Retirement refers to the time of life when one chooses to permanently leave the workforce behind. The traditional retirement age is 65 in the Zimbabwe and most other developed countries. Many countries have some kind of national pension or benefits system in place to supplement retirees' incomes.
If you’re dreaming of early retirement, the following financial tips might help your dream become a reality.
Have a financial plan
It’s a good idea to have a financial roadmap that spells out things like your financial goals, expenses and debts so you always know where you are. A detailed plan can also help you stay on track with your goals, as you can check in regularly to see how your savings are going, and how any big expenses can set you back.
Set up your savings goal and reduce your expenses
You could consider spending less and saving more by embracing the FIRE (Financial Independence, Retire Early) philosophy of living frugally, saving hard and investing wisely. This means spending less now to put more aside for your retirement, so you may be able to better enjoy those work-free years.
Pay off your home loan
A mortgage is probably something you don’t want to take with you into retirement, so priorities paying it off to give yourself greater financial freedom. If you can do this, then when you retire you won’t have to spend a portion of your savings on continued mortgage repayments. Plus, paying off your mortgage early (without incurring fees from your provider) could mean you pay less interest overall. Be sure to speak with your provider about maximum early repayments before making any changes.
Boost your super
While you may not be able to access it straight away, your super will most likely make up a major portion of your retirement savings, so increasing it while you’re still working is like making a payment to your future self. You could try adding lump-sum payments into your super whenever you can manage to put more money aside.
Create a retirement budget
Calculate how much you may need in retirement. You may not have as many expenses but you wouldn’t want your standard of living to drop substantially. Think about dividing your outgoings into essentials, like groceries and utility bills, and discretionary, like overseas trips and a new car. And consider how you’ll cover expenses like home repairs and renovations.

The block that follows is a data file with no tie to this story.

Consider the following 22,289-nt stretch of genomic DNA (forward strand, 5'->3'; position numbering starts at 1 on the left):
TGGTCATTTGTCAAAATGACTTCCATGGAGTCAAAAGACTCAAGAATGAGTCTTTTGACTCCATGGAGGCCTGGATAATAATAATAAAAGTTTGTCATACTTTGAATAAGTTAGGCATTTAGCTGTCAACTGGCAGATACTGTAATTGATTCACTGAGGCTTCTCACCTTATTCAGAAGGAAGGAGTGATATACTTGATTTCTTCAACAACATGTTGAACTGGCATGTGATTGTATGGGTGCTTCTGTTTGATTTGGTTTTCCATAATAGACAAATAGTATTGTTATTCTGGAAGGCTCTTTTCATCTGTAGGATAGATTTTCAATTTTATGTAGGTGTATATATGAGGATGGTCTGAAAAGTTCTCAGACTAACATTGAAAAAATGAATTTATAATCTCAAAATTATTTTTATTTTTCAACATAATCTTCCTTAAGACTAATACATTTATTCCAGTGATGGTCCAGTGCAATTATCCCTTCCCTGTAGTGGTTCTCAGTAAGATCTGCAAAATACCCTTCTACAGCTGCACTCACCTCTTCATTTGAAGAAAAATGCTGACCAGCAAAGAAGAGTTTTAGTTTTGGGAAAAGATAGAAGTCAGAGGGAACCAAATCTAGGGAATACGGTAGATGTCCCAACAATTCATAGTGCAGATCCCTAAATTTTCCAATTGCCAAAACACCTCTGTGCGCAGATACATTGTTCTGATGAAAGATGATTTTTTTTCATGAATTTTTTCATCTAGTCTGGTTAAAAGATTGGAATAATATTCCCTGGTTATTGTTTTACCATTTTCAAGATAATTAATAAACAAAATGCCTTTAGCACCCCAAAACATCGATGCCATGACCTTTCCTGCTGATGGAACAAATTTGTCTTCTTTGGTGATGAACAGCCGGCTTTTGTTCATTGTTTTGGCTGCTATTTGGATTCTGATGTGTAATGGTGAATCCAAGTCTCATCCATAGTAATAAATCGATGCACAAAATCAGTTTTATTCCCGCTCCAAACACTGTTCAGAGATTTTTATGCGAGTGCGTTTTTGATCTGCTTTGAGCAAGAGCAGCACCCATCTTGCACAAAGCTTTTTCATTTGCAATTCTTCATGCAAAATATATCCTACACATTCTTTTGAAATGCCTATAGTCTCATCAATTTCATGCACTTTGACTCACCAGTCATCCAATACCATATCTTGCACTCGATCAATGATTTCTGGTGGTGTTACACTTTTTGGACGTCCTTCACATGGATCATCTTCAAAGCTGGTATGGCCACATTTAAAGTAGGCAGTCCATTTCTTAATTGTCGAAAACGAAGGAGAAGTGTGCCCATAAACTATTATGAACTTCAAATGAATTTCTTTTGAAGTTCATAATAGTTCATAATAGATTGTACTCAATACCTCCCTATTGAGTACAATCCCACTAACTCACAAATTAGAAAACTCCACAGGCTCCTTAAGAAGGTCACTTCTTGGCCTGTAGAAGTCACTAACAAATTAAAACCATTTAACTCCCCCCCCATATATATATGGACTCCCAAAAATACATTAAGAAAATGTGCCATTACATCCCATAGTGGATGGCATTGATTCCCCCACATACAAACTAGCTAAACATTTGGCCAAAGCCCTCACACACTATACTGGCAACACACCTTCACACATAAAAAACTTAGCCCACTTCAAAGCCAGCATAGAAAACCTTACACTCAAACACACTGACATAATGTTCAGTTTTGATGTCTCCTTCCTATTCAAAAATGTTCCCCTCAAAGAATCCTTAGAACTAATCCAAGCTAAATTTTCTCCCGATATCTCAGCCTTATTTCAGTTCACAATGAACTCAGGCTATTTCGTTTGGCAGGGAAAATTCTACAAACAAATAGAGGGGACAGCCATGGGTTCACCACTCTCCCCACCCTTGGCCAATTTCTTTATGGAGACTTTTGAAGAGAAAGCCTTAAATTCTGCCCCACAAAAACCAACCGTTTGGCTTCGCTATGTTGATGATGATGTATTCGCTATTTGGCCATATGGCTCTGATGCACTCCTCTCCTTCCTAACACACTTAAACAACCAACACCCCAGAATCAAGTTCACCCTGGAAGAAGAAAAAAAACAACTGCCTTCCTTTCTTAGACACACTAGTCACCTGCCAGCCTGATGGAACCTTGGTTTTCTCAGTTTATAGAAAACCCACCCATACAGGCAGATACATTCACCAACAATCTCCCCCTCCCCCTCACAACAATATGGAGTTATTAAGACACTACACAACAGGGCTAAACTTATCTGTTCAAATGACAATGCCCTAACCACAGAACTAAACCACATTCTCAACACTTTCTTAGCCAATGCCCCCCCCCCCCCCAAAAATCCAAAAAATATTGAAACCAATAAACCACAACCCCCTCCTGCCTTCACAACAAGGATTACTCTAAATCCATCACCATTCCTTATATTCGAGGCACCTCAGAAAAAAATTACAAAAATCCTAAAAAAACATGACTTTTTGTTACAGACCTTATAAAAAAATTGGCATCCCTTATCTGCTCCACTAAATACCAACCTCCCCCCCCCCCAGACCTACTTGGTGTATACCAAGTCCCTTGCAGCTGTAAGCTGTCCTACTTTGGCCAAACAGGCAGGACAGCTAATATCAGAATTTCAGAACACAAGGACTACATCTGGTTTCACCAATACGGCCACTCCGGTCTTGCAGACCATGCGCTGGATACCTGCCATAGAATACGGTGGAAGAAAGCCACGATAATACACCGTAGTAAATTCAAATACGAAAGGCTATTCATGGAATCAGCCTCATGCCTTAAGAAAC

Increase your income
Are there ways you could increase your income in the lead-up to retirement? Could you increase your hours at your current role or take on more work? You could try anything from talking to your boss about a pay rise to putting a few hours of overtime occasionally.
Build the right investment portfolio
Make sure you’re investing in the right mix of assets to achieve your investment goals and build your wealth for retirement. You could consider talking to an adviser about developing an investment strategy that’s right for your particular circumstances.
Plan to cover healthcare costs
As you get older you could be faced with increased healthcare costs so it’s important to factor these into your long-term retirement budget.
Some Pros of Retiring Early
It could be good for your health sleeping later, getting out in the fresh air and sunshine, no more gulping meals at your desk we can all easily imagine how leaving behind the office grind leads to healthier habits.
This isn't just supposition. A 2002 study of British civil servants, for example, found that retiring at age 60 had no adverse effect on the subjects' physical health overall. Those with higher-level jobs saw an improvement in mental health, possibly because they were no longer subject to work-related stress (and had better pensions than lower-ranked workers).
Other studies, however, have suggested that retirement can be hazardous to your health, as we'll get to in the next section.
- You'll enjoy more time to travel
Oh, the places you'll go! Or could go, once you're no longer limited to the proverbial two weeks a year vacation. Plus, the earlier you retire, the more years you'll have before health issues begin to limit your mobility.